Hamilton accepts blame for Kobayashi crash

2011 Belgian Grand Prix

Lewis Hamilton has changed his view on his collision with Kamui Kobayashi and now says the accident was his fault.

Hamilton posted on his Twitter account:

“After watching the replay, I realise it was my fault today 100%. I didn’t give Kobayashi enough room though I thought in was past.

“Apologies to Kamui and to my team. The team deserves better from me.”

Kobayashi said: “After he overtook me it was not my intention to get my position back, so I stayed on my line and didn?t expect him to move over.”

2011 Belgian Grand Prix

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133 comments on Hamilton accepts blame for Kobayashi crash

  1. batador said on 28th August 2011, 18:13

    just trying to escape a post race penalty, it wasn’t 100% his fault

    • Keith Collantine (@keithcollantine) said on 28th August 2011, 18:13

      The stewards said during the race no action was being taken.

      • laird18 said on 28th August 2011, 21:46

        Well done to Lewis for taking responsibility. It was definitely his fault, and it was rather amusing seeing Martin Whitmarsh blindly trying to defend his driver.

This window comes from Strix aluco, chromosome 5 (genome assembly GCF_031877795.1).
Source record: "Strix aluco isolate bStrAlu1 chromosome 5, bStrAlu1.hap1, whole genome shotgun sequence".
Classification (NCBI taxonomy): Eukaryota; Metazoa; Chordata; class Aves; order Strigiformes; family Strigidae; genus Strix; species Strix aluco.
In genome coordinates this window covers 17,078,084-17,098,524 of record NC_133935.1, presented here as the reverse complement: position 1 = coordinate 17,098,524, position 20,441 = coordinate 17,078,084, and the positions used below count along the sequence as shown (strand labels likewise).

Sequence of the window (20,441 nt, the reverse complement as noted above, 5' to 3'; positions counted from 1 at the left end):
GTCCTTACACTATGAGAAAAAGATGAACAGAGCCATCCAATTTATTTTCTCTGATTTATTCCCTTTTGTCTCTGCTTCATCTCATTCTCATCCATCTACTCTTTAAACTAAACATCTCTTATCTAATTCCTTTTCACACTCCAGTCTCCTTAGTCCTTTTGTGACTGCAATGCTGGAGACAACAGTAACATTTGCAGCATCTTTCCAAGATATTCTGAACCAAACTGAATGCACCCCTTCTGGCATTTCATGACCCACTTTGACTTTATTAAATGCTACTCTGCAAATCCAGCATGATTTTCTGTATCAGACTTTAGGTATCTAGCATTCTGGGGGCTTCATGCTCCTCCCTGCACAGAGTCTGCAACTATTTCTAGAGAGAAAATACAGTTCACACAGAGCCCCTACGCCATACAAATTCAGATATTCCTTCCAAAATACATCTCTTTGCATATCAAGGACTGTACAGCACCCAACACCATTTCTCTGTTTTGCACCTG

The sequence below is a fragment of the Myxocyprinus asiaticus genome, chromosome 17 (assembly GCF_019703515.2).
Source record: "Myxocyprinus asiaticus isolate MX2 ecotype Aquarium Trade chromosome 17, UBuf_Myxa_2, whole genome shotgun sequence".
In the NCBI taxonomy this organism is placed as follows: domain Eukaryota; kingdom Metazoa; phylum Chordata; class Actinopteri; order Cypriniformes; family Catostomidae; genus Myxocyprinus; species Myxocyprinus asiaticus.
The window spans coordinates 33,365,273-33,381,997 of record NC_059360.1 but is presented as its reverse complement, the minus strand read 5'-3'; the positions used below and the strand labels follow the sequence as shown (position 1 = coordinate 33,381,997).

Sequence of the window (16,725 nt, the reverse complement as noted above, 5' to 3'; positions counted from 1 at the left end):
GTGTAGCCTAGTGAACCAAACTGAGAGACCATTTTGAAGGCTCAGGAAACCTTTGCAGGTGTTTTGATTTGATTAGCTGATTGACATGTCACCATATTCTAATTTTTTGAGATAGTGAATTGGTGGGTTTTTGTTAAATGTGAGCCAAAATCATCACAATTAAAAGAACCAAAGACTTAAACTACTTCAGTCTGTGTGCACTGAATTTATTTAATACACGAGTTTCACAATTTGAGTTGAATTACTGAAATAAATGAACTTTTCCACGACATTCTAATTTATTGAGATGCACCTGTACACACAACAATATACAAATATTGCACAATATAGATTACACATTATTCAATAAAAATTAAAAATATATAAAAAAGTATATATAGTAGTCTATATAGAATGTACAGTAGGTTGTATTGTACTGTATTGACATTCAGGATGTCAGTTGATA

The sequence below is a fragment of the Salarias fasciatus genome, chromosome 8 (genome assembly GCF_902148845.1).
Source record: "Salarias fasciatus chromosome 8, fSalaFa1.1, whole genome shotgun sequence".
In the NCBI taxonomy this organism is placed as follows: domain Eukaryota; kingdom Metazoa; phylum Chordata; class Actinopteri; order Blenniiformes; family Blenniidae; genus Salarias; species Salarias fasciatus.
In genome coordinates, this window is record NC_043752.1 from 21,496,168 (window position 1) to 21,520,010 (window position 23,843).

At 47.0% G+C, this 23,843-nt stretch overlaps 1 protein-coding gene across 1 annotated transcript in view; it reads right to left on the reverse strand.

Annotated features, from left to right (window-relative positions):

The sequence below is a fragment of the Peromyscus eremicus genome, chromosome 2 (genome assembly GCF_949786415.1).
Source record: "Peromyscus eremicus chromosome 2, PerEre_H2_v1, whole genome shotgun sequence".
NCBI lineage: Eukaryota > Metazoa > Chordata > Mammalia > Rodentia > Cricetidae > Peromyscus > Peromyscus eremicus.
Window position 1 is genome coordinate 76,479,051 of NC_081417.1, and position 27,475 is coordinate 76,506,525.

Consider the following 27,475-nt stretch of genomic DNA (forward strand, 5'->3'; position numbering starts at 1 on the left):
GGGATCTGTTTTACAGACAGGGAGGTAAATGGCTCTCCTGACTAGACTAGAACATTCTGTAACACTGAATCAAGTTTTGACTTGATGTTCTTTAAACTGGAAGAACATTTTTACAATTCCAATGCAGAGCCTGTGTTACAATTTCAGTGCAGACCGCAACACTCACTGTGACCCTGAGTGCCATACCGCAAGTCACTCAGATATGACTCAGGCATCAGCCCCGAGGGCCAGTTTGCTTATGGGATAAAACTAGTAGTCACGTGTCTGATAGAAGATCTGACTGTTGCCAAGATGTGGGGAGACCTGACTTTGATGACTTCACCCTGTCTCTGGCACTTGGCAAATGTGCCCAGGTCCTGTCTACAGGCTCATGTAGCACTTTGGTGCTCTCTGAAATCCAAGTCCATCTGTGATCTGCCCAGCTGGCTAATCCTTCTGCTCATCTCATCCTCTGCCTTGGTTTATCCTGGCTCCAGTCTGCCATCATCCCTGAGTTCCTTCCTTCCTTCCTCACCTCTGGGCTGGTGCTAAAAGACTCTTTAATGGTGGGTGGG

Lewis obviously just didn’t see Kobayashi in his mirrors. However, there is an interesting, and possibly explanatory aspect to this which I don’t think any of the commentators picked up: the unexpected straight line speed of the Sauber. Hamilton had already made his pass early on the straight, but even with DRS deployed was strangely unable to pull clear of the Sauber. Obviously not what he expected!

        • ChrisP said on 28th August 2011, 22:34

          I disagreed with Martin Witmarsh, but it was nice to hear him have an impassioned stance on something instead of the PR-speak you get so often from the Macca team.

          • matt90 (@matt90) said on 29th August 2011, 18:16

            But in my opinion blindly ignoring the fairly obvious truth in defence of his driver who was in the wrong was a kind of PR speak, the king they often use to refuse accepting blame. And it was fairly infuriating to her Jordan speak sense for once but not be able to show Whitmarsh that you can’t turn in on another driver.